Tamar Frankel Interviewed by Securities and Exchange Commission Historical Society

Frankel speaks with Kenneth Durr for the Virtual Museum and Archive of the History of Financial Regulation in an installment of the Society’s oral histories series.

Boston University School of Law Professor Tamar Frankel was interviewed for an oral histories series by the Securities and Exchange Commission Historical Society. Frankel was recently selected to receive the Ruth Bader Ginsburg Lifetime Achievement Award from the American Association of Law School’s Section on Women in Legal Education. She was also a visiting scholar at the SEC from 1995 to 1997. In the interview, Frankel speaks with Dr. Kenneth Durr about her personal history and her career in fiduciary law. Listen to the full interview here:


A native of Palestine, Frankel came of age during the 1948 Palestine War and was a member of the underground movement, the Haganah. When the State of Israel was declared, she was one of the first to earn the license to practice law in the new country. She studied law at the Jerusalem Law Classes in Israel and learned financial and real estate law while working in her father’s office. Frankel was a part of the State of Israel’s legislation department, where questions were raised about “basic fundamentals” of law.

Frankel later studied law at Harvard, where says she “didn’t want to chew cud, to do again and again what I know. I’m looking always for something that I don’t.” Her first academic work was a thesis on variable annuities, a work that lawyers and the SEC use to this day. She published an article suggesting that fiduciaries should be examined, which received some pushback and hostility.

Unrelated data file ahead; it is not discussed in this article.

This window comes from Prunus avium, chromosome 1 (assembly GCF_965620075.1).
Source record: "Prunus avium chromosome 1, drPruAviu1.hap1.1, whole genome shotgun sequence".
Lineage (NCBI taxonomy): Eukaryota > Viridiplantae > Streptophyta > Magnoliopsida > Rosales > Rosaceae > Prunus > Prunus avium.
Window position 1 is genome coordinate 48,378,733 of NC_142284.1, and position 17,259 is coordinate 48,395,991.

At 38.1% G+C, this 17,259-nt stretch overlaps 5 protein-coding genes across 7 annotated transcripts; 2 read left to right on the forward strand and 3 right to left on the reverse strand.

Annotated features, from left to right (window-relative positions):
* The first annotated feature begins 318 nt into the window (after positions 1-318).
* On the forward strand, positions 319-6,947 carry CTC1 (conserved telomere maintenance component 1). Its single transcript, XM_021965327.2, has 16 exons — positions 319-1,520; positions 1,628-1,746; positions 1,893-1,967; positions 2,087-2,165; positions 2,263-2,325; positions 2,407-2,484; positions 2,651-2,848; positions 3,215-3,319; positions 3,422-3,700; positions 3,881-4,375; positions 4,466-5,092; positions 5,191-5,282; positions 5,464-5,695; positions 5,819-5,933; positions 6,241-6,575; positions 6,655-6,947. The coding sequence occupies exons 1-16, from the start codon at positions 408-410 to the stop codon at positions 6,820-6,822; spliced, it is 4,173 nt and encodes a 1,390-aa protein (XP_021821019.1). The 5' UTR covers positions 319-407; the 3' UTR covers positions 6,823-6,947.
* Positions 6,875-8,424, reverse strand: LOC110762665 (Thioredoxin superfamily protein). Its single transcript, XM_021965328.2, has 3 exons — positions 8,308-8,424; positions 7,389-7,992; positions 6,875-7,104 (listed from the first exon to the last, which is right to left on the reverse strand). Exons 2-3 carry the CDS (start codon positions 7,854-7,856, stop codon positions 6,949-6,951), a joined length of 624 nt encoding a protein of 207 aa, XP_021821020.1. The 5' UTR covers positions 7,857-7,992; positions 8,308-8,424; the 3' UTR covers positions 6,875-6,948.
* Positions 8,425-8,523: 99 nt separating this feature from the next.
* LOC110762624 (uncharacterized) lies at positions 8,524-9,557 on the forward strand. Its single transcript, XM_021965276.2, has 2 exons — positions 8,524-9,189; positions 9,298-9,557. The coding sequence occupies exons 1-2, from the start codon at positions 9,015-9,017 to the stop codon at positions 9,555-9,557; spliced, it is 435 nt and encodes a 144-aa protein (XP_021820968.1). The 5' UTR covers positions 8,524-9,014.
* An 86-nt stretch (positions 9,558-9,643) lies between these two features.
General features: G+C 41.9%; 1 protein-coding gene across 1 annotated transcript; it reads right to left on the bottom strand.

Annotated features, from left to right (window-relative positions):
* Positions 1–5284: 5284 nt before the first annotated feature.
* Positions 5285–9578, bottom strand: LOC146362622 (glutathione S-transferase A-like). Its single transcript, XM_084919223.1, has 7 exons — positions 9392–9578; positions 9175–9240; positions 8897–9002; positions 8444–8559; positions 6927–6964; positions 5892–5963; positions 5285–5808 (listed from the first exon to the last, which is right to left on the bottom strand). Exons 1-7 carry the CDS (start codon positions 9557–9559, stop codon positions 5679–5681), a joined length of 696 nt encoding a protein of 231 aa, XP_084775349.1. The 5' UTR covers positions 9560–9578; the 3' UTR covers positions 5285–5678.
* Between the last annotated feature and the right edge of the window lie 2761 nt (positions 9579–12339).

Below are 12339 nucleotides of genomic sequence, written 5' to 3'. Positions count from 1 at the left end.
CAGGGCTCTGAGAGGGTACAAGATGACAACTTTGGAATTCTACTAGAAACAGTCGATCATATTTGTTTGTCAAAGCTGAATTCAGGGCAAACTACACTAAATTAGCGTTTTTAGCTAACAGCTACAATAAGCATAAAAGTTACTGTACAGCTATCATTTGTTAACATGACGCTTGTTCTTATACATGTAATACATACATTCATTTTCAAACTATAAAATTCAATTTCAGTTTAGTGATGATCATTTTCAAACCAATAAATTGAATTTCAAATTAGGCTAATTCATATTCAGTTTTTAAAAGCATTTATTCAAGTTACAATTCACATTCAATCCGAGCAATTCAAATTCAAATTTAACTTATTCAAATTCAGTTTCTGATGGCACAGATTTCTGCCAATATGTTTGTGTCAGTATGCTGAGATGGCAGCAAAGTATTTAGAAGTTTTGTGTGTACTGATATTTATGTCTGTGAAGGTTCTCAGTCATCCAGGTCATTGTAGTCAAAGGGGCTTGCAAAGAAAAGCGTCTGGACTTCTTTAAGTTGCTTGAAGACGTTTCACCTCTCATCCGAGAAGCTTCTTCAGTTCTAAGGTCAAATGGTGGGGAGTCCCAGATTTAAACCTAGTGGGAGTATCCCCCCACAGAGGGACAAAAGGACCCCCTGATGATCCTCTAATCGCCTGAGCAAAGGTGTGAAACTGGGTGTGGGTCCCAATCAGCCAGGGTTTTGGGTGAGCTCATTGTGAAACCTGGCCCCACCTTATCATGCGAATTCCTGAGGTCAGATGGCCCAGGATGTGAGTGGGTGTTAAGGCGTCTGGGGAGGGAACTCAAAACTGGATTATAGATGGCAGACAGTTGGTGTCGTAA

She has worked with the Brookings Institute and the investment management division of the SEC. She became involved in rulemaking because she “was there and listened,” she said. After she published a book, Fiduciary Law, in 2010, the Institute for Fiduciary Standard created an award in her name. Each year, a roundtable of academics and practitioners gather to discuss fiduciary law and honor individuals who advance fiduciary principles with the Frankel Fiduciary Prize.

Now, Frankel is shifting from academic writing to writing for the public. She is currently working on a book that will contain a series of op-eds, in which she wants to appeal to a larger audience.

Reported by Kaya Williams (COM’20)

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